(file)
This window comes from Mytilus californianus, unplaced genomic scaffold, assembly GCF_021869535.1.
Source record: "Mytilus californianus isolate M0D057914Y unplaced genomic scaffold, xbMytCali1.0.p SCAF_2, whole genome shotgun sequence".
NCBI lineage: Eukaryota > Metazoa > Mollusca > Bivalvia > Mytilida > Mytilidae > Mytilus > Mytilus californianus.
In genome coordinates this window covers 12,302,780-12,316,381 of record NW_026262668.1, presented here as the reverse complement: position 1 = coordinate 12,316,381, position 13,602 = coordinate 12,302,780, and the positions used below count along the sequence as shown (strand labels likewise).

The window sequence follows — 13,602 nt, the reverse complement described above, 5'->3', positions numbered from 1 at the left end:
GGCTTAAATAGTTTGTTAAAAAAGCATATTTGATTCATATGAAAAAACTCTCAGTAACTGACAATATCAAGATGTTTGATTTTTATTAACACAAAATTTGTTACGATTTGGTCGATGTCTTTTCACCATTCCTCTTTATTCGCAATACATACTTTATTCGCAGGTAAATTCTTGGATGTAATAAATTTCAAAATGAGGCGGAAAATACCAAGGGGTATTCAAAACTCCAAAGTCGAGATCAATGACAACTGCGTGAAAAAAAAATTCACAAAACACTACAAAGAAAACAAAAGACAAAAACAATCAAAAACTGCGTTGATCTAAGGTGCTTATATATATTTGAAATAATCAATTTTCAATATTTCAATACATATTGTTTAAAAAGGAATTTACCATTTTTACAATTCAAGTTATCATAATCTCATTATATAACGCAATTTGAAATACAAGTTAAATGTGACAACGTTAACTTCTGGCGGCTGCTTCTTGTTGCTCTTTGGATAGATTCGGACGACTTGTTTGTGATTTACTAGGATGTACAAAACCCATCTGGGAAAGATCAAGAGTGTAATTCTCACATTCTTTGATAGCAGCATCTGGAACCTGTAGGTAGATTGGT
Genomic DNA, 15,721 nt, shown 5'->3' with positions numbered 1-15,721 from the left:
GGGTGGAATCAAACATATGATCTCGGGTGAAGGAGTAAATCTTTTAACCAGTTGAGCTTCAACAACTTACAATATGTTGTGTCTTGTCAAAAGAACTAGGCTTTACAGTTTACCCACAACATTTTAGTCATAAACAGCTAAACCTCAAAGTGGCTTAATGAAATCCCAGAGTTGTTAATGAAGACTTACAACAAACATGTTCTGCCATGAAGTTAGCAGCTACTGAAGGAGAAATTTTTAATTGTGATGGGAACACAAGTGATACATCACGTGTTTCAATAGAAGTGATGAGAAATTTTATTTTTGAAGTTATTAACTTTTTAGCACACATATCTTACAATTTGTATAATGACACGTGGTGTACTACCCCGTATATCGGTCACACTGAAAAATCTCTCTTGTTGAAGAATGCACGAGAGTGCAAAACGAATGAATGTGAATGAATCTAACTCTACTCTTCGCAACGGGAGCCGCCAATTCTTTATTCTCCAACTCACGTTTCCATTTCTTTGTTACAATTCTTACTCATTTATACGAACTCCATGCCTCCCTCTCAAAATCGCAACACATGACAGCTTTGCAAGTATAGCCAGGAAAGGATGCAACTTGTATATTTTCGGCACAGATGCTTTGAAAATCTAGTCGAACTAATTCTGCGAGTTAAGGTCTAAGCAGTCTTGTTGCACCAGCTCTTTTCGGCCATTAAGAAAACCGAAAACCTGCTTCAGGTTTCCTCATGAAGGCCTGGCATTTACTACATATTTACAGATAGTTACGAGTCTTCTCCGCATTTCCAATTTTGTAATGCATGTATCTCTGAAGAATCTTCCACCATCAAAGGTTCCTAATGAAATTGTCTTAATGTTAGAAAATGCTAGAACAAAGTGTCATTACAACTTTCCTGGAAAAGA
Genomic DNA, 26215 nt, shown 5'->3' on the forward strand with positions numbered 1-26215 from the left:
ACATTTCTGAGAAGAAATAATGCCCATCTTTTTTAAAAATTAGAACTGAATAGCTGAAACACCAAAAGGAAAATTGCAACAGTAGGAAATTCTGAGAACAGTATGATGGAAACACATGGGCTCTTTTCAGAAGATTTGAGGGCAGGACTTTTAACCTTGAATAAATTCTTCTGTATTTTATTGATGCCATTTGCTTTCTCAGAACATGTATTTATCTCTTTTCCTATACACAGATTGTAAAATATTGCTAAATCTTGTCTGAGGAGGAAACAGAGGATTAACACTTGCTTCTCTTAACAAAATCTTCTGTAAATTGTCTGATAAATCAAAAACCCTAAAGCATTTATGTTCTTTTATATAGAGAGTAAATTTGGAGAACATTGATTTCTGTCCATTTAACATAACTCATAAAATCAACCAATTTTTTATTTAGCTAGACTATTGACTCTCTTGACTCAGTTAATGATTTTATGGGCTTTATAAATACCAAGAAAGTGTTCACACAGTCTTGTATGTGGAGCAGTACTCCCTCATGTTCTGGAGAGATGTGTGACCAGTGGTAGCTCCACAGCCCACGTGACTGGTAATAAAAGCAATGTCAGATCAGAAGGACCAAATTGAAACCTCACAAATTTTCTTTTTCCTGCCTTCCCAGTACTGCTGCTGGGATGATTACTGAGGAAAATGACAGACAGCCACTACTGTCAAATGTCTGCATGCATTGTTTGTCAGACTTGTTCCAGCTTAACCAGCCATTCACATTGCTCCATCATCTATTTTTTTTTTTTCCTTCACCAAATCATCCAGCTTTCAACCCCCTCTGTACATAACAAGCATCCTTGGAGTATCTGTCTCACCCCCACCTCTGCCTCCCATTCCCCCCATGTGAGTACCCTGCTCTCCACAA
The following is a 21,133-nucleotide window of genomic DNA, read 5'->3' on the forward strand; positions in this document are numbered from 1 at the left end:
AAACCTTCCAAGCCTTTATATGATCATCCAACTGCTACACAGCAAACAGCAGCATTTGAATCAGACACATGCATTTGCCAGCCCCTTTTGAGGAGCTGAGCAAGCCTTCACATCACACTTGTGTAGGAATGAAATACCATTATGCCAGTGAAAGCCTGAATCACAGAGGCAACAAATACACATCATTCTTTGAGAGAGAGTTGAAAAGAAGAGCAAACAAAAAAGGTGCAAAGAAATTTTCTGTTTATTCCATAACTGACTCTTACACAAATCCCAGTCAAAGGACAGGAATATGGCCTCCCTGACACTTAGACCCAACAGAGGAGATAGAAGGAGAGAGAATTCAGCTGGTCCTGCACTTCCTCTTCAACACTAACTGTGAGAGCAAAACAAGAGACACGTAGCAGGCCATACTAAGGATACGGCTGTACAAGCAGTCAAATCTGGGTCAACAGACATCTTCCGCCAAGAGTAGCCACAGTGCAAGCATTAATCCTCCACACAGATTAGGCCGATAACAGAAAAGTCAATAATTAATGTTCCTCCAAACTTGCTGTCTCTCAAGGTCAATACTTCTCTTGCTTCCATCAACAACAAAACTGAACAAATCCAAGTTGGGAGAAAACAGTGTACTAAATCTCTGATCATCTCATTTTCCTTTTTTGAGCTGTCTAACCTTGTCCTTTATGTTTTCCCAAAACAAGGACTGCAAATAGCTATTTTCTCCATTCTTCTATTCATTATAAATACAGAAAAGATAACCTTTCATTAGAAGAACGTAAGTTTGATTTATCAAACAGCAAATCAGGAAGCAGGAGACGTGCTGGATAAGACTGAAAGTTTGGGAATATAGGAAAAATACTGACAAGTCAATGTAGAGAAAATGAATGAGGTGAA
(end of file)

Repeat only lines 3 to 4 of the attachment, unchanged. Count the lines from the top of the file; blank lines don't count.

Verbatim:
NCBI lineage: Eukaryota > Metazoa > Mollusca > Bivalvia > Mytilida > Mytilidae > Mytilus > Mytilus californianus.
In genome coordinates this window covers 12,302,780-12,316,381 of record NW_026262668.1, presented here as the reverse complement: position 1 = coordinate 12,316,381, position 13,602 = coordinate 12,302,780, and the positions used below count along the sequence as shown (strand labels likewise).